Favorite Fictional Characters, #81: Norman Dale
With basketball season front and center, let's make one thing clear: Hoosiers is the best sports movie ever made. Oh, there are others in the top five that can make arguments based on narrow criteria (Caddyshack is funnier, etc.), but Hoosiers delivers on everything you want from a sports movie. It has the underdog team chasing improbable glory, the eccentric reluctant star, the obligatory cast of colorful local characters (Hopper is brilliant), even the standard wet-blanket love interest. And it has Norman Dale, the greatest coach in film history.
No need to share the plot here of a movie everyone has seen at least twice. Instead, consider Coach Dale. Here's a guy down to his last shot, having screwed up his chances at more high-octane opportunities. And so he comes to Hickory, a town obsessed with basketball, both to hide from his own past and to do the only thing he really cares about, which is teach the game to young players willing to learn how to play it right. He's done some learning himself, based on his past failures: he's figured out you can be a hardass without being an asshole. His methods are demanding and exacting, and he requires total commitment and obedience from his charges, most of whom have been content to be five-foot jock gods in a four-foot world. Coach Dale shows them that's not enough, that failure to pursue your greatest potential is a crime against yourself and your teammates. He doesn't humiliate, he empowers, not through spouting new-age mantras but through the only path to success: endless hard work and putting the team ahead of the individual. The resulting brotherhood is the quest of every coach, the forming of a true team, a family, that takes care of each other.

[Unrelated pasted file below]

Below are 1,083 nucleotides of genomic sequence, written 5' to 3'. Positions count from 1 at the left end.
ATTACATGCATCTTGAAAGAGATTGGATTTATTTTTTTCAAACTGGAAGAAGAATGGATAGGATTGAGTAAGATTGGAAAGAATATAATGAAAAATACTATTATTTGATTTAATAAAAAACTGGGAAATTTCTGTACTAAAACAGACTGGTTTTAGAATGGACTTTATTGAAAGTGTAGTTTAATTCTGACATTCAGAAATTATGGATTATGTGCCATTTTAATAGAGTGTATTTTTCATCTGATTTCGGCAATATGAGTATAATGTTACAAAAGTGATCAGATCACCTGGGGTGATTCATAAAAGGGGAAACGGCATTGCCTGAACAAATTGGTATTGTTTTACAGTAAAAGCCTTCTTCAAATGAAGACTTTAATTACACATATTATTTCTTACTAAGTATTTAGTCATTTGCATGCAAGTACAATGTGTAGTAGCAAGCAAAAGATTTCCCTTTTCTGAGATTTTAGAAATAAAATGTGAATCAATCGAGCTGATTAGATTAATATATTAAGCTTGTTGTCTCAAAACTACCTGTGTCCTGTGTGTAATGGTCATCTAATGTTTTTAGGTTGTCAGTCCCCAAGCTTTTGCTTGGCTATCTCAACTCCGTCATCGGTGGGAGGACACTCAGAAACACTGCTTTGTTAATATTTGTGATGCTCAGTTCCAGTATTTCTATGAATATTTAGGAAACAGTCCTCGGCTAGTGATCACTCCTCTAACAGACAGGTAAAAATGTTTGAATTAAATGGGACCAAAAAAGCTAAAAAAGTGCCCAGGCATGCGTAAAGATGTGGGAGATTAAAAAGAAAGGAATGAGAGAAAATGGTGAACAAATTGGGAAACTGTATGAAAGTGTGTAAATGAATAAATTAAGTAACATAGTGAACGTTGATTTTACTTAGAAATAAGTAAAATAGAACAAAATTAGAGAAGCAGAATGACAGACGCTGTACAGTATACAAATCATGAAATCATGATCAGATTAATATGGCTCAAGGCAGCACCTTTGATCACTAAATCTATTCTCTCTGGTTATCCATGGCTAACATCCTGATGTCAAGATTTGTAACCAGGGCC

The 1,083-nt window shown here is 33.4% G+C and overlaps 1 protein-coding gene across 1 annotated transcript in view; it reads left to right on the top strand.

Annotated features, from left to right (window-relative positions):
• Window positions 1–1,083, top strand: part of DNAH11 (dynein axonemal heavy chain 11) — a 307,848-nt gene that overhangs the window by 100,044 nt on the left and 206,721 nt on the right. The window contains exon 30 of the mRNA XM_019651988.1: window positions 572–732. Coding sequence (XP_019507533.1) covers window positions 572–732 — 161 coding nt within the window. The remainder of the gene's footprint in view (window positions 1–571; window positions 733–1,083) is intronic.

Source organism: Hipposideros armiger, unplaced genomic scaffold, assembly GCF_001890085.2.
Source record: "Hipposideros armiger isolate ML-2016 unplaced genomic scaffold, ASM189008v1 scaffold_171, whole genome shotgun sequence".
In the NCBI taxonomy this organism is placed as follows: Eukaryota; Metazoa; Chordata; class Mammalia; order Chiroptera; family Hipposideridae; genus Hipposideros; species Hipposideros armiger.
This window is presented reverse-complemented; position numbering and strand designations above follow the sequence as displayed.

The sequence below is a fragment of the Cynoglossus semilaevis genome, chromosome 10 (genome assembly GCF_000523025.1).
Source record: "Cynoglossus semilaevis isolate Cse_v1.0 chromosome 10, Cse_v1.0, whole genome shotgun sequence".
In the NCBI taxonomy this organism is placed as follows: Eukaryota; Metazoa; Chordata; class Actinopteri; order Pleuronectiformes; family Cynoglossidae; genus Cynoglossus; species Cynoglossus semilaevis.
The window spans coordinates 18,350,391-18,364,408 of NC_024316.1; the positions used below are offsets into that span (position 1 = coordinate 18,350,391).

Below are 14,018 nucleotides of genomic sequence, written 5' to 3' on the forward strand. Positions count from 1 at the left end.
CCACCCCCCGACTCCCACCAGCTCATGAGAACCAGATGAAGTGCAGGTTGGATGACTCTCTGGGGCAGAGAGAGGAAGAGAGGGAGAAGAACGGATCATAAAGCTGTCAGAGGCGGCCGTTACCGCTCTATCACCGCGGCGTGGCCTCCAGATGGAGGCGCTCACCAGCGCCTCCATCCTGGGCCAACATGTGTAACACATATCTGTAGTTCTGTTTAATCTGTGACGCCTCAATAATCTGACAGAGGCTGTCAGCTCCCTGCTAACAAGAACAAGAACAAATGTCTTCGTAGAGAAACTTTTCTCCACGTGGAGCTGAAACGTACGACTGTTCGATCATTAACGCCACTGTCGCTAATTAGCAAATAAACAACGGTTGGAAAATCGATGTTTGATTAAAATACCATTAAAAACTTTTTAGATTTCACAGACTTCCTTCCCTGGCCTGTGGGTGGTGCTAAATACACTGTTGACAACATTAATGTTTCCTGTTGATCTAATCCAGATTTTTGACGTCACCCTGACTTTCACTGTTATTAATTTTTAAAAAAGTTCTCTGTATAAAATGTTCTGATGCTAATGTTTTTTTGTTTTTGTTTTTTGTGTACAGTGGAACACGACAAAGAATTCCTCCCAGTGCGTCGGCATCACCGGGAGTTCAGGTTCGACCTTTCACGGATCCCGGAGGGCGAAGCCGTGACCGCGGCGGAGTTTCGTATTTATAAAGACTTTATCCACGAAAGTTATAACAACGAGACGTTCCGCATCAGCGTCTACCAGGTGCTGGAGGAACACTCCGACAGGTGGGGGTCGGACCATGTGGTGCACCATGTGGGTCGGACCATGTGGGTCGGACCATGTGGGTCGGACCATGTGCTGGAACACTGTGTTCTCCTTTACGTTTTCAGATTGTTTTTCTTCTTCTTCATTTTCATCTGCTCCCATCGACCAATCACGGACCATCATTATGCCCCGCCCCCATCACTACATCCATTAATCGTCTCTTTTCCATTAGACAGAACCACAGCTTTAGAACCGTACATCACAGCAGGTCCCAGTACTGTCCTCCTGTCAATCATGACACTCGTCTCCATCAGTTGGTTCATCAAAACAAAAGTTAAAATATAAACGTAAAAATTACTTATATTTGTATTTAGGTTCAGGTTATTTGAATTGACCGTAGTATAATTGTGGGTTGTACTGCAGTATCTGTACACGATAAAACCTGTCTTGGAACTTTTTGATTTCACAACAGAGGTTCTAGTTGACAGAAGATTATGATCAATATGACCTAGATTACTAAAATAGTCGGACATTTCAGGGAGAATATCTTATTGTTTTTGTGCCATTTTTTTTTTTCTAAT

I've coached a lot of different sports at a lot of levels, from five year olds to high school. Teams that won titles and teams that went winless. Just about every season, I find myself remembering a key line or scene from Coach Dale. I've done my share of being Shooter on the bench too, working with guys like Paul Harrington and Darrien Tucker, EJ Watkins and Terry Warlick, trying to make the pieces fit. When it does, when it works, there are few things better in life. "Five players on the floor functioning as one single unit: team, team, team - no one more important that the other." It's a beautiful thing.